Friday, March 11, 2016


My longtime unproven theory is that one problem with modern chains/franchises is that local managers/owners really have little control over their businesses. The main thing that they control, or at least the main thing they can quantify and write down on the report that gets sent up to HQ, is labor costs. Almost everything else they can claim is beyond their control, whether or not it is. So the incentive to minimize reported labor costs is huge, even if it isn't actually good for revenues and profits. The mother ship basically controls the product and the marketing. It doesn't take a rocket surgeon to get that higher wages will likely reduce turnover, which will in turn likely improve service quality.
McDonald’s CEO Steve Easterbrook, who took the helm in 2015, has since moved swiftly, closing hundreds of weak stores, bringing back all-day breakfast, and simplifying the chain’s menu, reducing bottlenecks in serving customers quickly. But improving the customer experience hinges on workers being on board with all these changes, hence the raises.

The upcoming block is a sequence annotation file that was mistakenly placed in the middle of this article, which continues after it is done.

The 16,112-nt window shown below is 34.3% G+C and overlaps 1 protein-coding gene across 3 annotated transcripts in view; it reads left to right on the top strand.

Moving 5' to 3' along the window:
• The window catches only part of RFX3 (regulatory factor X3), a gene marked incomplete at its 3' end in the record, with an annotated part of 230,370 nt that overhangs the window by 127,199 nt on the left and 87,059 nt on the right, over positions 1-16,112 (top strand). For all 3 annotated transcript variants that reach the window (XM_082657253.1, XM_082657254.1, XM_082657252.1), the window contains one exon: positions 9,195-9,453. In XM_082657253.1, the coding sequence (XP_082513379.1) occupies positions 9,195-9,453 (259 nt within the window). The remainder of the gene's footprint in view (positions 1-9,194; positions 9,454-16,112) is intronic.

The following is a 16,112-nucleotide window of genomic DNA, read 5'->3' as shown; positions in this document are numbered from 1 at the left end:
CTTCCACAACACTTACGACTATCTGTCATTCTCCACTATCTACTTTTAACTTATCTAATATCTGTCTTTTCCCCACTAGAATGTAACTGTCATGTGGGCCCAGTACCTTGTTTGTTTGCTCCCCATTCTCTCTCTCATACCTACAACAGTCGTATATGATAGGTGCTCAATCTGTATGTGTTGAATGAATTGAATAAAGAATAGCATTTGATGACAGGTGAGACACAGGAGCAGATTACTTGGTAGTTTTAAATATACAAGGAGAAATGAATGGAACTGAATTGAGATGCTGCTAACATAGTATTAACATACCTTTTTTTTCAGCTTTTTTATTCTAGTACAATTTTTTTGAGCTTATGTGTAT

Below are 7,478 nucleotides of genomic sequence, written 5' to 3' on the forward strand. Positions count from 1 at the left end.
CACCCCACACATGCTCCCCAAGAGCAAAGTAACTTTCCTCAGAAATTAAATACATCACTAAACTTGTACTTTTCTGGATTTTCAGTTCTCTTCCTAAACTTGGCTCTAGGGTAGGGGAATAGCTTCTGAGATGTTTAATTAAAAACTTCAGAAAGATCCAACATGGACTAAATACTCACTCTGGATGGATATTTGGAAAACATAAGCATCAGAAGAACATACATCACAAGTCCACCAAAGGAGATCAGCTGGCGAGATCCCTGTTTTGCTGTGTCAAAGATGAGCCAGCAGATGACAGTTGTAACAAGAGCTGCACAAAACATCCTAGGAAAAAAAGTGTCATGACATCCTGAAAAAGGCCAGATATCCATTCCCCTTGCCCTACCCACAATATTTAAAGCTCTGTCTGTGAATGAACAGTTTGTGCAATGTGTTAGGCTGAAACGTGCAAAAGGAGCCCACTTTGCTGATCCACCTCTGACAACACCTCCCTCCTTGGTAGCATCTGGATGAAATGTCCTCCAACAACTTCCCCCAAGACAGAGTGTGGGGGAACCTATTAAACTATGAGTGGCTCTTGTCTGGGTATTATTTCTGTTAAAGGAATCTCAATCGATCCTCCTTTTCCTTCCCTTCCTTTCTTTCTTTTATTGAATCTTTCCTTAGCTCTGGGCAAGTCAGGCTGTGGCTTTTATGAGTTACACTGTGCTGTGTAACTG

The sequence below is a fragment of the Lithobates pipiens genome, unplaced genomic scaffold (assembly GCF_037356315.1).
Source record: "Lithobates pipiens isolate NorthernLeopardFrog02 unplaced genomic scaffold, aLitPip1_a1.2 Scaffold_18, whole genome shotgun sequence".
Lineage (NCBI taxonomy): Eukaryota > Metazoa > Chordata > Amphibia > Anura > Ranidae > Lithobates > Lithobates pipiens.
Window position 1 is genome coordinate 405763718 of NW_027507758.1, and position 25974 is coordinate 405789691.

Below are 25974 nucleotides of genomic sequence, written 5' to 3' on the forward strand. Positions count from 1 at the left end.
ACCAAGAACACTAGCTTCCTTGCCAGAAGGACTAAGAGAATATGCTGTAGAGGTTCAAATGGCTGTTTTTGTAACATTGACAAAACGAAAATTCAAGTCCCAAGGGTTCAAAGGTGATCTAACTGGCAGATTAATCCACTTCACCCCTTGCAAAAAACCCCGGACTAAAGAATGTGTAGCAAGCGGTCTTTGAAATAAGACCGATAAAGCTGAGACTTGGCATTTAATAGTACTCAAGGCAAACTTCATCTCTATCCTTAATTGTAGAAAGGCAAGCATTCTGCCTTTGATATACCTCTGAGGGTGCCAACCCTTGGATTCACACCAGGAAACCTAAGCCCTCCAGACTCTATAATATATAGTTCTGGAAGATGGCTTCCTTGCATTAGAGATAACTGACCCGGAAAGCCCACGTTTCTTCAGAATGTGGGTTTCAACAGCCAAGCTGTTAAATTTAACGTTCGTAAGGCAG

“It has done what we expected it to—90 day turnover rates are down, our survey scores are up—we have more staff in restaurants,” McDonald’s U.S. president Mike Andres told analysts at a UBS conference on Wednesday. “So far we’re pleased with it—it was a significant investment obviously but it’s working well.”

The move reportedly created friction with franchisees, who hire and pay their own workers, as they felt pressure to match the wage hikes. Still, there are early signs it is paying off: In October, McDonald’s reported its first quarter of comparable sales gains in two years. The company built on that growth with a huge 5.7% increase in the following quarter.